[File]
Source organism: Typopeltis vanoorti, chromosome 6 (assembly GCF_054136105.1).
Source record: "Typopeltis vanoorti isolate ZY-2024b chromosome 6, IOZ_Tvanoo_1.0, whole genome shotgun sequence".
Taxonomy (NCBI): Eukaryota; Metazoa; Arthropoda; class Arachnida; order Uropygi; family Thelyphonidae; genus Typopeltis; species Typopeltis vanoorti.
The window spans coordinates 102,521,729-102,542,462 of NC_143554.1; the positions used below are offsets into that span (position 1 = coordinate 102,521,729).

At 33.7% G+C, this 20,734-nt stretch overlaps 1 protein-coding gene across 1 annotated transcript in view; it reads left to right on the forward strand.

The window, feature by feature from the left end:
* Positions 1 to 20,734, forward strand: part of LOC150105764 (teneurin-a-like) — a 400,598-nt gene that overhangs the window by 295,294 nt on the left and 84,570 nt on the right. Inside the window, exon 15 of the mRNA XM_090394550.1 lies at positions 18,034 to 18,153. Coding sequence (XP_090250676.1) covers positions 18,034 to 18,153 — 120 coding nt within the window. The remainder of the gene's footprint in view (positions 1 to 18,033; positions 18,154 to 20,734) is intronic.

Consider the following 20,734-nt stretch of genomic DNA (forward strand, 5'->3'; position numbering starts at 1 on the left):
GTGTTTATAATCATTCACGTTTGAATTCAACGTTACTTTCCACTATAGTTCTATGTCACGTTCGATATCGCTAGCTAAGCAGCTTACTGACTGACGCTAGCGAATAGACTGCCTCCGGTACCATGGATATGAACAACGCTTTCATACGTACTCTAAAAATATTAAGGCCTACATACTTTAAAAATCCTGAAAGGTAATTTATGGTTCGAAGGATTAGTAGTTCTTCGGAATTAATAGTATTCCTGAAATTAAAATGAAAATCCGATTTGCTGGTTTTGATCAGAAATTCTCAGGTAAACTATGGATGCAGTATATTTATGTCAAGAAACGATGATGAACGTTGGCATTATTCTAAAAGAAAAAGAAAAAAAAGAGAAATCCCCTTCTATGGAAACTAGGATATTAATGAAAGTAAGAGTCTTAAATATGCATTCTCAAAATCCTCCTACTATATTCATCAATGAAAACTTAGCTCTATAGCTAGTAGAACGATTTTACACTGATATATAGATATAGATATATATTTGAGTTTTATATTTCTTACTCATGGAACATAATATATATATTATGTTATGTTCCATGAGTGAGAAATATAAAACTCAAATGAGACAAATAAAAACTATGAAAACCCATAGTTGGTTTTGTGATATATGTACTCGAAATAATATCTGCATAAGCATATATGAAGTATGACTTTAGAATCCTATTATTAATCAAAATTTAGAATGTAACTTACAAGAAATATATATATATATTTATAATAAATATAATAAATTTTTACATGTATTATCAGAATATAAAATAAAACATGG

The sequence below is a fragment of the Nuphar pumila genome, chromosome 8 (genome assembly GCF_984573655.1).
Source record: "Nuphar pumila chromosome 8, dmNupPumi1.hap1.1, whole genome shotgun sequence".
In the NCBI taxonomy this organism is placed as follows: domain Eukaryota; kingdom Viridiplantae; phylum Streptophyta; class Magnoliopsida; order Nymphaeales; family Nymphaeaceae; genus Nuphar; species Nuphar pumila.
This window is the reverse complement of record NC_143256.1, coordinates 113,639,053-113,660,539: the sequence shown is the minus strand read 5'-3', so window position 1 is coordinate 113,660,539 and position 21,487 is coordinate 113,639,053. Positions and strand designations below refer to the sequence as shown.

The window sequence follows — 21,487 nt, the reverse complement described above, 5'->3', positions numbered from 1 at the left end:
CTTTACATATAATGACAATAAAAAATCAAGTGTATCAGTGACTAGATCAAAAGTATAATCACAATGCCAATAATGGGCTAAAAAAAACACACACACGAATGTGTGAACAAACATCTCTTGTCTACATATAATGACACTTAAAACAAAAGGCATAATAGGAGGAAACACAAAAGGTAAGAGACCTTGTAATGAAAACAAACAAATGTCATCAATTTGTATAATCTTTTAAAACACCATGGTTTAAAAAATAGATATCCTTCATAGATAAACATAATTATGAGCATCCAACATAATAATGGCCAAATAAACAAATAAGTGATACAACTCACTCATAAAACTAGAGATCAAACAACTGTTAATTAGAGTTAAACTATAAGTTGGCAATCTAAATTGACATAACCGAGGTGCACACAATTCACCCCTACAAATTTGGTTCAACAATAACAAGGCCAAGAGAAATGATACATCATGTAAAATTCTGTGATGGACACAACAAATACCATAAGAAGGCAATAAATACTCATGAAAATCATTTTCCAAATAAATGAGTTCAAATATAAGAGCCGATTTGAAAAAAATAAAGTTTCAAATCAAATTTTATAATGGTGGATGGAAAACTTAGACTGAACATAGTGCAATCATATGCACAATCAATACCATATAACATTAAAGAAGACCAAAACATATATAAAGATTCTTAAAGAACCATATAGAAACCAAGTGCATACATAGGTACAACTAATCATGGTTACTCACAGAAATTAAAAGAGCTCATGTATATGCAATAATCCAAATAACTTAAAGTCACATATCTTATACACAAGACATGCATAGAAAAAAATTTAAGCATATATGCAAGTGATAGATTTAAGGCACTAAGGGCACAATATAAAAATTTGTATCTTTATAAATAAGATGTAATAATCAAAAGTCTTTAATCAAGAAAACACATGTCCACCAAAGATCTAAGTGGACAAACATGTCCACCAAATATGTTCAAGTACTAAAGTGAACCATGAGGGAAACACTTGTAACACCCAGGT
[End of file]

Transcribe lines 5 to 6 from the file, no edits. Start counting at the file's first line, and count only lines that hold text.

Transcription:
At 33.7% G+C, this 20,734-nt stretch overlaps 1 protein-coding gene across 1 annotated transcript in view; it reads left to right on the forward strand.

The window, feature by feature from the left end: